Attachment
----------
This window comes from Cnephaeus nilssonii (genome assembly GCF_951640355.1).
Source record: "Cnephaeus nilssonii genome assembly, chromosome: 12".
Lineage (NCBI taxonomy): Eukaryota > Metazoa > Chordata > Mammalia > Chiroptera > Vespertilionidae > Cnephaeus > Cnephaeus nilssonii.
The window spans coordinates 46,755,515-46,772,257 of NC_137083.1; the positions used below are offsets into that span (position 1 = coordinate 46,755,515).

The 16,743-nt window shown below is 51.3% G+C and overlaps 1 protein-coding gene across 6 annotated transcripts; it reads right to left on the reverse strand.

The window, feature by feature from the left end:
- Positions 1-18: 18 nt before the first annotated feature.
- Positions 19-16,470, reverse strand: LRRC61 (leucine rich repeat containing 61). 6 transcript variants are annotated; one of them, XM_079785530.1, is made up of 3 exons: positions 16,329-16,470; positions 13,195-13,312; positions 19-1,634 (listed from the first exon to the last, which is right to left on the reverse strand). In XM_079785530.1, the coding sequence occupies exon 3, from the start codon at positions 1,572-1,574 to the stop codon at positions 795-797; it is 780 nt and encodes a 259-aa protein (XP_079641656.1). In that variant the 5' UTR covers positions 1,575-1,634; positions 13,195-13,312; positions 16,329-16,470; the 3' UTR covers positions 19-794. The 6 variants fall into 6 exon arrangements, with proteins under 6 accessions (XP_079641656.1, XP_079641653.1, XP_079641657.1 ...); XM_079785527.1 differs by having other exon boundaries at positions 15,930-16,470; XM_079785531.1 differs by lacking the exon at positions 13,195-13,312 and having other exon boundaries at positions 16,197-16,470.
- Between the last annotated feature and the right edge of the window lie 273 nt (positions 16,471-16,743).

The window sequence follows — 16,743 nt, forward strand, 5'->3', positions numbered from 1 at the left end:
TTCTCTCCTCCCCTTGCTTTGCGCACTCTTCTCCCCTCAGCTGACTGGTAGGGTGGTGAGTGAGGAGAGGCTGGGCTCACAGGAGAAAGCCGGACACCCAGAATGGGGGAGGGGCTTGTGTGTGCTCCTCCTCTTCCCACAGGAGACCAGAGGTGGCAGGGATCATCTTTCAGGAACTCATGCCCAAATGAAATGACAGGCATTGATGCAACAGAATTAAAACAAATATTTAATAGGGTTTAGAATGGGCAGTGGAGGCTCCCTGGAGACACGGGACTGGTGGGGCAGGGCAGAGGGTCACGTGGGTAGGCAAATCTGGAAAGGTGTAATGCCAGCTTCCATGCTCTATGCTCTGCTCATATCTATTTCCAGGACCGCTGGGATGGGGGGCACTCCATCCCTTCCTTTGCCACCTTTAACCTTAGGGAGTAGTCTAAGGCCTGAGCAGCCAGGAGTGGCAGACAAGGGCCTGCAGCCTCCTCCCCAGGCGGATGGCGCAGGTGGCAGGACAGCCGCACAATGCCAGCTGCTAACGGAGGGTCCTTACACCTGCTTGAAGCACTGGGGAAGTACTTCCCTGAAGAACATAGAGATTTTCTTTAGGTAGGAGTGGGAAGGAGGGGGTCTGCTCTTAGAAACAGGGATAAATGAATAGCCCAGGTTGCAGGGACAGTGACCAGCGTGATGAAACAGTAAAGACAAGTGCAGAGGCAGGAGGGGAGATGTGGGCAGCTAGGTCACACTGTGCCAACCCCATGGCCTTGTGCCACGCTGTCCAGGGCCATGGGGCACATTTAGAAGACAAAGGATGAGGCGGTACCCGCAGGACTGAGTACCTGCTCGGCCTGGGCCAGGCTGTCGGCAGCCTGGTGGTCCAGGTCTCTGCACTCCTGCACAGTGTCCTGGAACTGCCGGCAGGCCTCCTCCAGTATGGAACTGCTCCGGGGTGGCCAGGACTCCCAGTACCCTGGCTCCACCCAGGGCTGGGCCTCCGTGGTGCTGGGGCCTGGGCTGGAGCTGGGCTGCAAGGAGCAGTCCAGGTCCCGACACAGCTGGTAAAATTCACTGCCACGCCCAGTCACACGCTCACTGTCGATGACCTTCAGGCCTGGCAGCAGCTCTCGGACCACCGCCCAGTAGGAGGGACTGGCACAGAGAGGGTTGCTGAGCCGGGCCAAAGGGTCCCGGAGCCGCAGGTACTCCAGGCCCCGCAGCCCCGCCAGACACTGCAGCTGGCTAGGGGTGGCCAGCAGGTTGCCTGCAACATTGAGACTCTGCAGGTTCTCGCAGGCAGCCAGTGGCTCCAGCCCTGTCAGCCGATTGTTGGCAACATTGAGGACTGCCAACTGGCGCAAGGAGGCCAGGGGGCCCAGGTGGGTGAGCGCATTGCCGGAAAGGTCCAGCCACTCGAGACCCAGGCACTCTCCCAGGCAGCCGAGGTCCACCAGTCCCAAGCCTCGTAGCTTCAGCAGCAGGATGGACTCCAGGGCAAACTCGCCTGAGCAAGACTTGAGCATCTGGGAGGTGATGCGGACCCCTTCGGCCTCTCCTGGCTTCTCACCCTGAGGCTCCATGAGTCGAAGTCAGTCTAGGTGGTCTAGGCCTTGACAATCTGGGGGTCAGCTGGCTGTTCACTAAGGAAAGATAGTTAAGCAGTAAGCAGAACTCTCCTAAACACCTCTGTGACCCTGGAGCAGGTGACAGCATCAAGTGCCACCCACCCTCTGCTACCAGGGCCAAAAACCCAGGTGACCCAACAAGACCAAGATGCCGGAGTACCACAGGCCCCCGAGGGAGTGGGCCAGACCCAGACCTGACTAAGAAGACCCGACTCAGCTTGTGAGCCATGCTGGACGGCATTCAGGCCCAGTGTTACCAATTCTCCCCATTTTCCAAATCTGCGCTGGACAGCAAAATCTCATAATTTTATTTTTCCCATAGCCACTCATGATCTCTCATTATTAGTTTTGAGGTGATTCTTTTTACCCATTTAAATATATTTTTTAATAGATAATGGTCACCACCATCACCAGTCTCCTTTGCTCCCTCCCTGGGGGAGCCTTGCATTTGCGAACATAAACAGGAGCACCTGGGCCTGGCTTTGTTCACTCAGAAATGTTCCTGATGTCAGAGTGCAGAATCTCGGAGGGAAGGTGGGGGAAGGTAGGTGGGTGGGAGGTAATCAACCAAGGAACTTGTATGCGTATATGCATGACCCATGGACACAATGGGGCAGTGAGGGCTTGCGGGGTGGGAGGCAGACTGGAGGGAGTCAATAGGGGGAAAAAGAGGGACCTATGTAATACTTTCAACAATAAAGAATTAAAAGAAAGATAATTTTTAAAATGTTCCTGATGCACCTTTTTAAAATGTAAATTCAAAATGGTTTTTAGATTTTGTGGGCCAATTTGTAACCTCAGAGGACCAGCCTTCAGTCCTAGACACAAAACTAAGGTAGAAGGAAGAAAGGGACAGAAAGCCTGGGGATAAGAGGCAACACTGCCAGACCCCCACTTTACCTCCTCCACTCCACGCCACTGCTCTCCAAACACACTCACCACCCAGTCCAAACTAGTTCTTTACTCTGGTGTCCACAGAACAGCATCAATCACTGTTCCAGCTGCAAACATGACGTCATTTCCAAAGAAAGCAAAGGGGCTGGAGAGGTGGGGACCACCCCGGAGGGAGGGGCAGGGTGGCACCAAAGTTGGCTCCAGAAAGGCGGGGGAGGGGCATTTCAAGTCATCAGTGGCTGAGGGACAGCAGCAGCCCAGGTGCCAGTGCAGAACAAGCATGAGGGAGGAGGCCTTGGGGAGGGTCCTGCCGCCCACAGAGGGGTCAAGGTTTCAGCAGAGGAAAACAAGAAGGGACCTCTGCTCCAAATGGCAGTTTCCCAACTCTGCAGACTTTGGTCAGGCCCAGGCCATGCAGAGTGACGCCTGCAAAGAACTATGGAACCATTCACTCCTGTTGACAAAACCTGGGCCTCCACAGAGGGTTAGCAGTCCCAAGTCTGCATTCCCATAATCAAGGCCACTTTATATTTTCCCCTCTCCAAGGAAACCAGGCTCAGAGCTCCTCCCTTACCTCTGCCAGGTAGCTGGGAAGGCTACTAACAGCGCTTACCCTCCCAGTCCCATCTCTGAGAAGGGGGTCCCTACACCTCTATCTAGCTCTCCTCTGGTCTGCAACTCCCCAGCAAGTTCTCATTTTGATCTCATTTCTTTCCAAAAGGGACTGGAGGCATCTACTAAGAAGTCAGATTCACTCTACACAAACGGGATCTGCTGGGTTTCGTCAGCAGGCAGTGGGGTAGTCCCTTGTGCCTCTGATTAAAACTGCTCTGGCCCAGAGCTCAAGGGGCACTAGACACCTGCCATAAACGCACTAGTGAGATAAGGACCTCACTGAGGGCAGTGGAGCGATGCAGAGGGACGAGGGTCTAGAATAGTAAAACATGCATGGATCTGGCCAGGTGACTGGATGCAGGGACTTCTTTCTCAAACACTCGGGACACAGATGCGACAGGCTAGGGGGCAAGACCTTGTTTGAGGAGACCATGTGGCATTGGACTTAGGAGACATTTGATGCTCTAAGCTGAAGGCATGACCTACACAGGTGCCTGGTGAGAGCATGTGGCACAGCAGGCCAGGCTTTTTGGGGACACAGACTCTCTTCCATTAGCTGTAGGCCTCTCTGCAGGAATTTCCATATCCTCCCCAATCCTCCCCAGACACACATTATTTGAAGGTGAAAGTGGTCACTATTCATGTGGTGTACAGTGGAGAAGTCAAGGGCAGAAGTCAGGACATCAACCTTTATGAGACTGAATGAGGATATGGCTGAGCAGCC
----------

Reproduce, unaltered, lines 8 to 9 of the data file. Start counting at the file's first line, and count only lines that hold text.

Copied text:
- Positions 19-16,470, reverse strand: LRRC61 (leucine rich repeat containing 61). 6 transcript variants are annotated; one of them, XM_079785530.1, is made up of 3 exons: positions 16,329-16,470; positions 13,195-13,312; positions 19-1,634 (listed from the first exon to the last, which is right to left on the reverse strand). In XM_079785530.1, the coding sequence occupies exon 3, from the start codon at positions 1,572-1,574 to the stop codon at positions 795-797; it is 780 nt and encodes a 259-aa protein (XP_079641656.1). In that variant the 5' UTR covers positions 1,575-1,634; positions 13,195-13,312; positions 16,329-16,470; the 3' UTR covers positions 19-794. The 6 variants fall into 6 exon arrangements, with proteins under 6 accessions (XP_079641656.1, XP_079641653.1, XP_079641657.1 ...); XM_079785527.1 differs by having other exon boundaries at positions 15,930-16,470; XM_079785531.1 differs by lacking the exon at positions 13,195-13,312 and having other exon boundaries at positions 16,197-16,470.
- Between the last annotated feature and the right edge of the window lie 273 nt (positions 16,471-16,743).